There is no doubt that the long lingering water sharing disputes between Telangana and Andhra Pradesh and which was the major reason for the bifurcation of Andhra Pradesh, needs to be resolved. But the blame for not achieving any resolution of the disputes also lies with the Centre, the KRMB and GRMB are not even functioning with necessary urgency or effectiveness.
Continue reading “DRP NB 9 Aug 2021: Doubtful validity of GOI’s July 15 notification on AP-Telangana water disputes”
An analysis of the daily district wise rainfall data from India Meteorological Department (IMD) for the month of July 2021, the 2nd month of India’s South West Monsoon 2021 shows that there were 717 instances when district rainfall of a day was above 50 mm. [Considering that the normal monthly rainfall of India July is 285.3 mm, the average daily rainfall in this month is about 9.2 mm.] Such high rainfall instances included 595 instances when rainfall was 50-100 mm, 98 instances when it was 100-150 mm, 17 times it was 150-200 mm and 7 times above 200 mm. Interestingly, in June 2021[i] too there were seven instances when rainfall was above 200 mm, when the rainfall is supposed to be much below July rainfall. As noted in detailed article[ii], the July 2021 rainfall all over India was 6.7% below normal.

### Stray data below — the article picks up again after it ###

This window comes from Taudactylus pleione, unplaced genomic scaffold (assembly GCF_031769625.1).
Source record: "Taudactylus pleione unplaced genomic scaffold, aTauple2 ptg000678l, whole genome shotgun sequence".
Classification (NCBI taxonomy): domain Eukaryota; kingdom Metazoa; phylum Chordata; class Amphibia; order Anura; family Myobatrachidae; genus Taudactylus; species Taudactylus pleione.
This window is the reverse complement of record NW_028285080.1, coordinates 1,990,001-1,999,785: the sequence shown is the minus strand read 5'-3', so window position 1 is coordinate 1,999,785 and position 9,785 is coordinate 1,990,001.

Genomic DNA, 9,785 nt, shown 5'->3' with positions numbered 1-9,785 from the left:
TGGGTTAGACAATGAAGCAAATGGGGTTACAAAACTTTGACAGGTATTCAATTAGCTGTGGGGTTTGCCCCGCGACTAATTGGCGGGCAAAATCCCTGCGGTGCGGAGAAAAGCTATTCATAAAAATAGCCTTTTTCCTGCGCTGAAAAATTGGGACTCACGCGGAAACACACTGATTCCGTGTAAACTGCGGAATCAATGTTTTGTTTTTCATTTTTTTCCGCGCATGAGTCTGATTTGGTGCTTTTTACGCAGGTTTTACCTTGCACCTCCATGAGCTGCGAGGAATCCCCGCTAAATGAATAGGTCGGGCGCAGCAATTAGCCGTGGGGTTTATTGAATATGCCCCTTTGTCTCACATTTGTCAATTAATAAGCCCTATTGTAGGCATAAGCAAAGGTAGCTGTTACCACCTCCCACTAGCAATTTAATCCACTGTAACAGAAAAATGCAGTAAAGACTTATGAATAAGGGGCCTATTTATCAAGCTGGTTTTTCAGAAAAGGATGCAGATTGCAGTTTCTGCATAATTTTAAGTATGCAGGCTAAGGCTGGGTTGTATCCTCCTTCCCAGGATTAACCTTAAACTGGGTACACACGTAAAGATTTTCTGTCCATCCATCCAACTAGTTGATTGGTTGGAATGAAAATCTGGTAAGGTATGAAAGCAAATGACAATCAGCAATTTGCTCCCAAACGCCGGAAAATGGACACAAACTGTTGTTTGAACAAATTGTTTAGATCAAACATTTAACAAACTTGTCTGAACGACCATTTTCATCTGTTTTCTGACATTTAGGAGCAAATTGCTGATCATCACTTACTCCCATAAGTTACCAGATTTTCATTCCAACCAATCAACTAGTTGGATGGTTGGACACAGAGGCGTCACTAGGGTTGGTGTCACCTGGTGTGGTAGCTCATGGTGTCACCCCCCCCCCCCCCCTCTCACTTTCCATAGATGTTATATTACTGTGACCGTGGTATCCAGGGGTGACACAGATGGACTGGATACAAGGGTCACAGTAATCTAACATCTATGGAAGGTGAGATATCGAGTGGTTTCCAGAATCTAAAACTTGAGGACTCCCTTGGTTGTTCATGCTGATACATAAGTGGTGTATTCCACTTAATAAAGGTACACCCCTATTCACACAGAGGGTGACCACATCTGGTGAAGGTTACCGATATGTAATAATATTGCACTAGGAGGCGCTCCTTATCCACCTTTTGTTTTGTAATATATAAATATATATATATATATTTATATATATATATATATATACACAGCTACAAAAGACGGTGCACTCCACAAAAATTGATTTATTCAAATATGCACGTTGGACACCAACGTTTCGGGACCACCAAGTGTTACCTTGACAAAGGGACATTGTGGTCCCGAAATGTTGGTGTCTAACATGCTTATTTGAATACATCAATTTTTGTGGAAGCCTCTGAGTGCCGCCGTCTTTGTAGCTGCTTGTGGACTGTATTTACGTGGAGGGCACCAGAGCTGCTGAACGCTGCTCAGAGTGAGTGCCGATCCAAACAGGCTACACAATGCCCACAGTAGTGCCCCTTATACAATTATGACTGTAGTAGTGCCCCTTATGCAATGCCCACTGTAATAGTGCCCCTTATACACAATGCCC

Continue reading “July 2021: High Rainfall days in India’s districts”
GUEST ARTICLE BY SARANG YADWADKAR
A city along the banks of five rivers,
A city with 7 dams on the upstream,
A city surrounded by pristine green hills,
Hence probably the only city to enjoy abundance of water even in drought like situation.
Due to this abundant availability of water, the city of Pune grew very rapidly. But this situation has a darker side of frequent flooding as well, which the citizens have witnessed and experienced quite a few times. The most recent example, is the floods in 2019. In a few hours hundreds of houses were washed away; properties worth Crores of rupees were destroyed and 25 innocent people lost their lives. The flood water breached the flood levels to inundate innumerable houses and even a hospital. In 2020 too, Bhairoba Nala breached its limits.
Continue reading “PUNE RIVER FRONT DEVELOPMENT PROJECT”
बुधवार-गुरुवार (28-29 जुलाई) की दरमियानी रात में हुई अत्यधिक बारिश ने पौड़ी जिले की थलीसैंण तहसील में स्थित चौथान पट्टी के कई गांवों को प्रभावित किया है। गनीमत है कि कोई हताहत नहीं हुआ है लेकिन गांव और सार्वजनिक सम्पति के अलावा स्थानीय फसलों को भारी नुकसान हुआ है।
जहां जिले के अंतिम हिस्से में बेतहाशा बारिश हुई, वहीं डुमणीकोट के ग्रामीणों ने ‘बादल फटने’ की घटना से मची तबाही की सूचना दी। यह गांव पौड़ी-चमोली-अल्मोड़ा जिलों की सीमा पर स्थित है।
Continue reading “उत्तराखंड: चौथान में ‘बादल फटा’, आपदा तंत्र फिर नदारद”